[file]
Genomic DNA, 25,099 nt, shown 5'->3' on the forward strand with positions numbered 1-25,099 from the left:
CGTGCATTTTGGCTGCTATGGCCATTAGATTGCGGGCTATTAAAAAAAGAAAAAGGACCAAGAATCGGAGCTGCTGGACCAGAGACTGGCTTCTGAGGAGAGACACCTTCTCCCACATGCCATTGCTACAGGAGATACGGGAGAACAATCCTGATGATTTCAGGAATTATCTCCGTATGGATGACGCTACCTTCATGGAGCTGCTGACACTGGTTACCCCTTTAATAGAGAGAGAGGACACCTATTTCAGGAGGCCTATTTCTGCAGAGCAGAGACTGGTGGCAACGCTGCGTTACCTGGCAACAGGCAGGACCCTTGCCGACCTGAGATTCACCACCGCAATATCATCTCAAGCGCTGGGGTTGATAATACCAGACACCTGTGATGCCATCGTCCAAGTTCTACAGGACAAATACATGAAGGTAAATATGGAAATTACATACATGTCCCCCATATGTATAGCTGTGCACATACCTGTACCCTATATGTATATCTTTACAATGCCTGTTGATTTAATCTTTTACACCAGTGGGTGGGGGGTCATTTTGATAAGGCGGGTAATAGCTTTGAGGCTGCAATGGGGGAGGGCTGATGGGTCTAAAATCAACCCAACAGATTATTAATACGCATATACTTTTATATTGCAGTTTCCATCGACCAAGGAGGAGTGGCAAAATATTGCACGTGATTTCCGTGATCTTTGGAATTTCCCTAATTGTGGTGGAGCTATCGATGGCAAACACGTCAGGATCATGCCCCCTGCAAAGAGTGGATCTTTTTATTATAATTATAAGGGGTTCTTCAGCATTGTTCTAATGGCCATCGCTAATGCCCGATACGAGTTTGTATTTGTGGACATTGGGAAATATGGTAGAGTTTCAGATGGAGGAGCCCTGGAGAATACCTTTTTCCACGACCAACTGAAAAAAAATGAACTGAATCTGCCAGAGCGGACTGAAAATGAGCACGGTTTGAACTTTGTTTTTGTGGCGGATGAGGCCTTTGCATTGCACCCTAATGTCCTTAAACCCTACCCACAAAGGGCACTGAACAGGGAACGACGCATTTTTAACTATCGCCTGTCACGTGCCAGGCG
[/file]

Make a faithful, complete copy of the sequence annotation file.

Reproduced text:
Genomic DNA, 25,099 nt, shown 5'->3' on the forward strand with positions numbered 1-25,099 from the left:
CGTGCATTTTGGCTGCTATGGCCATTAGATTGCGGGCTATTAAAAAAAGAAAAAGGACCAAGAATCGGAGCTGCTGGACCAGAGACTGGCTTCTGAGGAGAGACACCTTCTCCCACATGCCATTGCTACAGGAGATACGGGAGAACAATCCTGATGATTTCAGGAATTATCTCCGTATGGATGACGCTACCTTCATGGAGCTGCTGACACTGGTTACCCCTTTAATAGAGAGAGAGGACACCTATTTCAGGAGGCCTATTTCTGCAGAGCAGAGACTGGTGGCAACGCTGCGTTACCTGGCAACAGGCAGGACCCTTGCCGACCTGAGATTCACCACCGCAATATCATCTCAAGCGCTGGGGTTGATAATACCAGACACCTGTGATGCCATCGTCCAAGTTCTACAGGACAAATACATGAAGGTAAATATGGAAATTACATACATGTCCCCCATATGTATAGCTGTGCACATACCTGTACCCTATATGTATATCTTTACAATGCCTGTTGATTTAATCTTTTACACCAGTGGGTGGGGGGTCATTTTGATAAGGCGGGTAATAGCTTTGAGGCTGCAATGGGGGAGGGCTGATGGGTCTAAAATCAACCCAACAGATTATTAATACGCATATACTTTTATATTGCAGTTTCCATCGACCAAGGAGGAGTGGCAAAATATTGCACGTGATTTCCGTGATCTTTGGAATTTCCCTAATTGTGGTGGAGCTATCGATGGCAAACACGTCAGGATCATGCCCCCTGCAAAGAGTGGATCTTTTTATTATAATTATAAGGGGTTCTTCAGCATTGTTCTAATGGCCATCGCTAATGCCCGATACGAGTTTGTATTTGTGGACATTGGGAAATATGGTAGAGTTTCAGATGGAGGAGCCCTGGAGAATACCTTTTTCCACGACCAACTGAAAAAAAATGAACTGAATCTGCCAGAGCGGACTGAAAATGAGCACGGTTTGAACTTTGTTTTTGTGGCGGATGAGGCCTTTGCATTGCACCCTAATGTCCTTAAACCCTACCCACAAAGGGCACTGAACAGGGAACGACGCATTTTTAACTATCGCCTGTCACGTGCCAGGCG